Nothing sparkles and shines like silver jewelry. Straight from the velvet box, sterling silver has a liquid-like luster that looks beautiful against any skin tone. But, over time, silver starts to lose its appeal as the finish beings to take on a dull, gray hue and eventually builds up black tarnish. Happily, tarnish isn’t a death sentence for sterling silver. Proper care and cleaning can keep silver pieces looking their shimmering best.
What is tarnish?
That dull gray and black film that builds up on silver jewelry is actually the result of a chemical reaction called oxidation. Hydrogen sulfide, found in air and water, reacts with the silver and forms a layer of corrosion, called silver sulfide, on top on the jewelry. The good news is, this process can be slowed and the corrosion can be cleaned away without damaging the structure beneath.
A bit of loving care goes a long way to stopping tarnish before it starts. Each time you take off your favorite silver accents, gently wipe the surface with a soft cloth. This will remove moisture and oil left behind by your skin and remove any gray film that has started to form.
Because silver is a soft metal, use gentle, circular motions to polish jewelry. Scrubbing may seem like the way to get out yucky grime, but you’ll end up with scratches and etching that will make it harder to clean the next time.
Put silver pieces to bed in a lined jewelry box. This keeps them away from air and prevents them from getting scratched. But, don’t be afraid to take them out and show them off. Silver jewelry that lingers too long in the box becomes harder to clean.
Once tarnish starts to mar the surface of pretty pieces, it’s time for a deeper cleaning than just a soft cloth can provide. Commercial silver polish is perfect for wiping away the dark film. Silver polish comes in many forms, including paste and wipes. The wipes are the easiest to use, but paste will do a better job and cleaning heavily tarnished pieces.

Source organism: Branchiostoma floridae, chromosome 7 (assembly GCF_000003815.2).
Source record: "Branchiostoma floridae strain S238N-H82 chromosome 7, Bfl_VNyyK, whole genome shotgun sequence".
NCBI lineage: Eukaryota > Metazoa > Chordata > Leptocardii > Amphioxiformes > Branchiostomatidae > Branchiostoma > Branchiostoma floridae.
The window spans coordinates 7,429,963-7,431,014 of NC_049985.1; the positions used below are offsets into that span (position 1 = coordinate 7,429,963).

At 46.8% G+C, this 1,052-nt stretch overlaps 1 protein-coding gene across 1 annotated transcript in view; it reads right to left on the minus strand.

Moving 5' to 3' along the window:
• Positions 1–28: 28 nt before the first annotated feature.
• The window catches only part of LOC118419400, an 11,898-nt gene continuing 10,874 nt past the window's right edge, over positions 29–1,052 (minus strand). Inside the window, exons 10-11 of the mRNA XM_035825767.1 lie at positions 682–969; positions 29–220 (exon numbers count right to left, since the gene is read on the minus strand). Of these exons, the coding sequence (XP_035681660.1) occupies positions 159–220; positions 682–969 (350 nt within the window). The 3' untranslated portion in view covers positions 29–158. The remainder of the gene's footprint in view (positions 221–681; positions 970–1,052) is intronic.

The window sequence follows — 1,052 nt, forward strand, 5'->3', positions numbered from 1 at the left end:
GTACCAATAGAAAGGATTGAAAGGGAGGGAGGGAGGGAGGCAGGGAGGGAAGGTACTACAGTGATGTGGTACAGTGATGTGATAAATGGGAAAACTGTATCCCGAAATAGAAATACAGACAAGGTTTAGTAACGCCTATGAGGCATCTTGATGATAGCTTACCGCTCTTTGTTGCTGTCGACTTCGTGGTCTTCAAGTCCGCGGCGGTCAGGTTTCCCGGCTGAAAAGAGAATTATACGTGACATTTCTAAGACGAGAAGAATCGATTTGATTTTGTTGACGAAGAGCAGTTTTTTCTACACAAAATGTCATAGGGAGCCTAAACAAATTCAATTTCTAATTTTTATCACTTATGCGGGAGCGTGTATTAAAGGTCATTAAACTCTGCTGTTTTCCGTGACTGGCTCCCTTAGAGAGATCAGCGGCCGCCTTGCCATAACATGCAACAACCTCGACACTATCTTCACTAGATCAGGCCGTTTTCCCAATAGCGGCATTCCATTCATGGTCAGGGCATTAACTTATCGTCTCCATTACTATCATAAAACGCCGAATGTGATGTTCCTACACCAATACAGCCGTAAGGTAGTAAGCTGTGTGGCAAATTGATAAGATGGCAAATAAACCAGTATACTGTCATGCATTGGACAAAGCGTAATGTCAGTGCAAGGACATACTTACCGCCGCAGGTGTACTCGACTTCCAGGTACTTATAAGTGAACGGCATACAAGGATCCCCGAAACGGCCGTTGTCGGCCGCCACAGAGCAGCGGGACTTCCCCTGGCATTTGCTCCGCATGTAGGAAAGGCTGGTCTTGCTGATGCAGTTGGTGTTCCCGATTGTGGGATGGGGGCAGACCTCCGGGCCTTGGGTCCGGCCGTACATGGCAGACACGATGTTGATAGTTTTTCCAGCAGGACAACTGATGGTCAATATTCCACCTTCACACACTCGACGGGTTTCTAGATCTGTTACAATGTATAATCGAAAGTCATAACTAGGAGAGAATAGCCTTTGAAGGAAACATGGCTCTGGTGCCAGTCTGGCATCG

Ask your jeweler for a polish specifically for fine jewelry. Many silver polishes are also recommended for dinnerware and cutlery. But, what works for your coffeepot and forks may be too harsh for your bracelets and rings.
DIY Silver Polish
For times when your silver beaded bracelet is the perfect accent, but your stash of polish is nowhere to be found, toothpaste makes an excellent DIY alternative. Opt for a simple paste, without baking soda or whitening ingredients that can scratch jewelry.
To get into the nooks and crannies that a cloth can’t reach, you may use a very soft toothbrush or clean makeup brush to swish tarnish from tight places.
Aluminum and hot water
Polishing silver pieces by hand can take some time, so if you have a wealth of jewelry to clean, this easy method may be for you.
Start by lining a bowl with aluminum foil, shiny side up. Pour in one cup of boiling water and dissolve one teaspoon each of salt and baking soda. Place jewelry in the mixture and turn it frequently. Once the water is cool, remove the jewelry and wipe it clean.
This method causes another chemical reaction in which the silver tarnish pulls away from the jewelry bonds with the aluminum. But all you really care about is your freshly cleaned, shiny silver jewelry.